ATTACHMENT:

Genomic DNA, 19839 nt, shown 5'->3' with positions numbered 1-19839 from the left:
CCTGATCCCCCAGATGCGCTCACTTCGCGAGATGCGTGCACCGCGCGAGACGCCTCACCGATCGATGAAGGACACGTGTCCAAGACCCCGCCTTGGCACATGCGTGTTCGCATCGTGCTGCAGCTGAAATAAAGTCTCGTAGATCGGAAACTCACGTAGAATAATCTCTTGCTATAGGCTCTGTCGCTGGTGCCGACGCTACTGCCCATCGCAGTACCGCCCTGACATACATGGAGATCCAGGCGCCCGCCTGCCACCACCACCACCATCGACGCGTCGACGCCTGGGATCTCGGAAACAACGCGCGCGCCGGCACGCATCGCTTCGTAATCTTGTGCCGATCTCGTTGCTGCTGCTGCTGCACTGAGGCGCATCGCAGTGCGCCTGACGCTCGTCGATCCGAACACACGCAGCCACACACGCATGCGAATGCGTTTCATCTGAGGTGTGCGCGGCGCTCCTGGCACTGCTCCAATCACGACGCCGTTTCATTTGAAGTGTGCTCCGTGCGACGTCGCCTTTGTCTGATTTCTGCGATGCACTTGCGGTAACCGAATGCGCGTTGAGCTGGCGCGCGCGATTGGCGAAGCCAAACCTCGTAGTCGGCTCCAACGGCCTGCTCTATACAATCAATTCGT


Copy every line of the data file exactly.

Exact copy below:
Genomic DNA, 19839 nt, shown 5'->3' with positions numbered 1-19839 from the left:
CCTGATCCCCCAGATGCGCTCACTTCGCGAGATGCGTGCACCGCGCGAGACGCCTCACCGATCGATGAAGGACACGTGTCCAAGACCCCGCCTTGGCACATGCGTGTTCGCATCGTGCTGCAGCTGAAATAAAGTCTCGTAGATCGGAAACTCACGTAGAATAATCTCTTGCTATAGGCTCTGTCGCTGGTGCCGACGCTACTGCCCATCGCAGTACCGCCCTGACATACATGGAGATCCAGGCGCCCGCCTGCCACCACCACCACCATCGACGCGTCGACGCCTGGGATCTCGGAAACAACGCGCGCGCCGGCACGCATCGCTTCGTAATCTTGTGCCGATCTCGTTGCTGCTGCTGCTGCACTGAGGCGCATCGCAGTGCGCCTGACGCTCGTCGATCCGAACACACGCAGCCACACACGCATGCGAATGCGTTTCATCTGAGGTGTGCGCGGCGCTCCTGGCACTGCTCCAATCACGACGCCGTTTCATTTGAAGTGTGCTCCGTGCGACGTCGCCTTTGTCTGATTTCTGCGATGCACTTGCGGTAACCGAATGCGCGTTGAGCTGGCGCGCGCGATTGGCGAAGCCAAACCTCGTAGTCGGCTCCAACGGCCTGCTCTATACAATCAATTCGT